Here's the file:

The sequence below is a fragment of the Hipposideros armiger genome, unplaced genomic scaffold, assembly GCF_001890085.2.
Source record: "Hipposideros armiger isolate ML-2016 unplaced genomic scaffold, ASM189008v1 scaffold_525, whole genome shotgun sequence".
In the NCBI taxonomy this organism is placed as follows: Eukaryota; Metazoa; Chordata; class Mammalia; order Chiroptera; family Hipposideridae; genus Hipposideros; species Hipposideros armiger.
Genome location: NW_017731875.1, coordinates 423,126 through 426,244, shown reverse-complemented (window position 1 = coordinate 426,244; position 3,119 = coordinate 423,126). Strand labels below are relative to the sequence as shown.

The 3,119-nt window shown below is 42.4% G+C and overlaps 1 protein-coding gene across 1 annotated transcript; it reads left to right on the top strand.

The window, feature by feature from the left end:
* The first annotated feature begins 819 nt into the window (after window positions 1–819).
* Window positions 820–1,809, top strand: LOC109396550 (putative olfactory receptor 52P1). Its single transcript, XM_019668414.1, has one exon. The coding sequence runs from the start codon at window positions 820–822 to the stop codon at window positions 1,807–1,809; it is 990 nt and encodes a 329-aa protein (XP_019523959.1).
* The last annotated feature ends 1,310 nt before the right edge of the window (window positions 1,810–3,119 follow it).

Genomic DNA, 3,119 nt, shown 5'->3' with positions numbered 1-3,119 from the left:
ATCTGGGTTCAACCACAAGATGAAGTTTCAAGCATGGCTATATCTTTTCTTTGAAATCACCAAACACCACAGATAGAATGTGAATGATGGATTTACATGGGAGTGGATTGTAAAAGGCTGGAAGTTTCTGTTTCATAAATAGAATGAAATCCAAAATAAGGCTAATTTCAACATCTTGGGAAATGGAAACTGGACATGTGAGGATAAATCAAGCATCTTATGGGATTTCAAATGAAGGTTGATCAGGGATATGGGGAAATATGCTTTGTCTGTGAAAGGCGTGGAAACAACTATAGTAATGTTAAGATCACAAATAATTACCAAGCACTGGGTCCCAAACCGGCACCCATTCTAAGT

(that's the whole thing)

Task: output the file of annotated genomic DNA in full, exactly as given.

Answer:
The sequence below is a fragment of the Hipposideros armiger genome, unplaced genomic scaffold, assembly GCF_001890085.2.
Source record: "Hipposideros armiger isolate ML-2016 unplaced genomic scaffold, ASM189008v1 scaffold_525, whole genome shotgun sequence".
In the NCBI taxonomy this organism is placed as follows: Eukaryota; Metazoa; Chordata; class Mammalia; order Chiroptera; family Hipposideridae; genus Hipposideros; species Hipposideros armiger.
Genome location: NW_017731875.1, coordinates 423,126 through 426,244, shown reverse-complemented (window position 1 = coordinate 426,244; position 3,119 = coordinate 423,126). Strand labels below are relative to the sequence as shown.

The 3,119-nt window shown below is 42.4% G+C and overlaps 1 protein-coding gene across 1 annotated transcript; it reads left to right on the top strand.

The window, feature by feature from the left end:
* The first annotated feature begins 819 nt into the window (after window positions 1–819).
* Window positions 820–1,809, top strand: LOC109396550 (putative olfactory receptor 52P1). Its single transcript, XM_019668414.1, has one exon. The coding sequence runs from the start codon at window positions 820–822 to the stop codon at window positions 1,807–1,809; it is 990 nt and encodes a 329-aa protein (XP_019523959.1).
* The last annotated feature ends 1,310 nt before the right edge of the window (window positions 1,810–3,119 follow it).

Genomic DNA, 3,119 nt, shown 5'->3' with positions numbered 1-3,119 from the left:
ATCTGGGTTCAACCACAAGATGAAGTTTCAAGCATGGCTATATCTTTTCTTTGAAATCACCAAACACCACAGATAGAATGTGAATGATGGATTTACATGGGAGTGGATTGTAAAAGGCTGGAAGTTTCTGTTTCATAAATAGAATGAAATCCAAAATAAGGCTAATTTCAACATCTTGGGAAATGGAAACTGGACATGTGAGGATAAATCAAGCATCTTATGGGATTTCAAATGAAGGTTGATCAGGGATATGGGGAAATATGCTTTGTCTGTGAAAGGCGTGGAAACAACTATAGTAATGTTAAGATCACAAATAATTACCAAGCACTGGGTCCCAAACCGGCACCCATTCTAAGT